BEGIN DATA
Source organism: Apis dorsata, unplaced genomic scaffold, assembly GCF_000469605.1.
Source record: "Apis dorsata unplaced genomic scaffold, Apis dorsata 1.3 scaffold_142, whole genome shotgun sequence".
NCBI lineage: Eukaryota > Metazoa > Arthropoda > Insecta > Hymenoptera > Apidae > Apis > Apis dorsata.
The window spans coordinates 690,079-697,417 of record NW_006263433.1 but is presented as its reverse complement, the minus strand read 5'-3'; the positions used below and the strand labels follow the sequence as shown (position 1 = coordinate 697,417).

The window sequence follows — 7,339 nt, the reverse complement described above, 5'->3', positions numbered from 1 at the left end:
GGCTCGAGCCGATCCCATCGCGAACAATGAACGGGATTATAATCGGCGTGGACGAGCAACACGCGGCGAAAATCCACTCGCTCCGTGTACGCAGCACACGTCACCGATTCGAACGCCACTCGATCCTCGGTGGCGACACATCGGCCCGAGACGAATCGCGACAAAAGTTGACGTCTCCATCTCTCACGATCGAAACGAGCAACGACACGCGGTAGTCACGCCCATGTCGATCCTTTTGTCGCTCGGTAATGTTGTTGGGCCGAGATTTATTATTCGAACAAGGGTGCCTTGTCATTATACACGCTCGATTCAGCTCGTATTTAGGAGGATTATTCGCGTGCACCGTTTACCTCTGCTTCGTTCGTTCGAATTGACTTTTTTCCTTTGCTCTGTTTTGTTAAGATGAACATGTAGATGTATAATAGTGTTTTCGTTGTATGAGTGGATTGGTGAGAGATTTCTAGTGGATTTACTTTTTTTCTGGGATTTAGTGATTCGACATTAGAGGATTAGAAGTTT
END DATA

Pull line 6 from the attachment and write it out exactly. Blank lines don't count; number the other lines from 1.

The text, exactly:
GGCTCGAGCCGATCCCATCGCGAACAATGAACGGGATTATAATCGGCGTGGACGAGCAACACGCGGCGAAAATCCACTCGCTCCGTGTACGCAGCACACGTCACCGATTCGAACGCCACTCGATCCTCGGTGGCGACACATCGGCCCGAGACGAATCGCGACAAAAGTTGACGTCTCCATCTCTCACGATCGAAACGAGCAACGACACGCGGTAGTCACGCCCATGTCGATCCTTTTGTCGCTCGGTAATGTTGTTGGGCCGAGATTTATTATTCGAACAAGGGTGCCTTGTCATTATACACGCTCGATTCAGCTCGTATTTAGGAGGATTATTCGCGTGCACCGTTTACCTCTGCTTCGTTCGTTCGAATTGACTTTTTTCCTTTGCTCTGTTTTGTTAAGATGAACATGTAGATGTATAATAGTGTTTTCGTTGTATGAGTGGATTGGTGAGAGATTTCTAGTGGATTTACTTTTTTTCTGGGATTTAGTGATTCGACATTAGAGGATTAGAAGTTT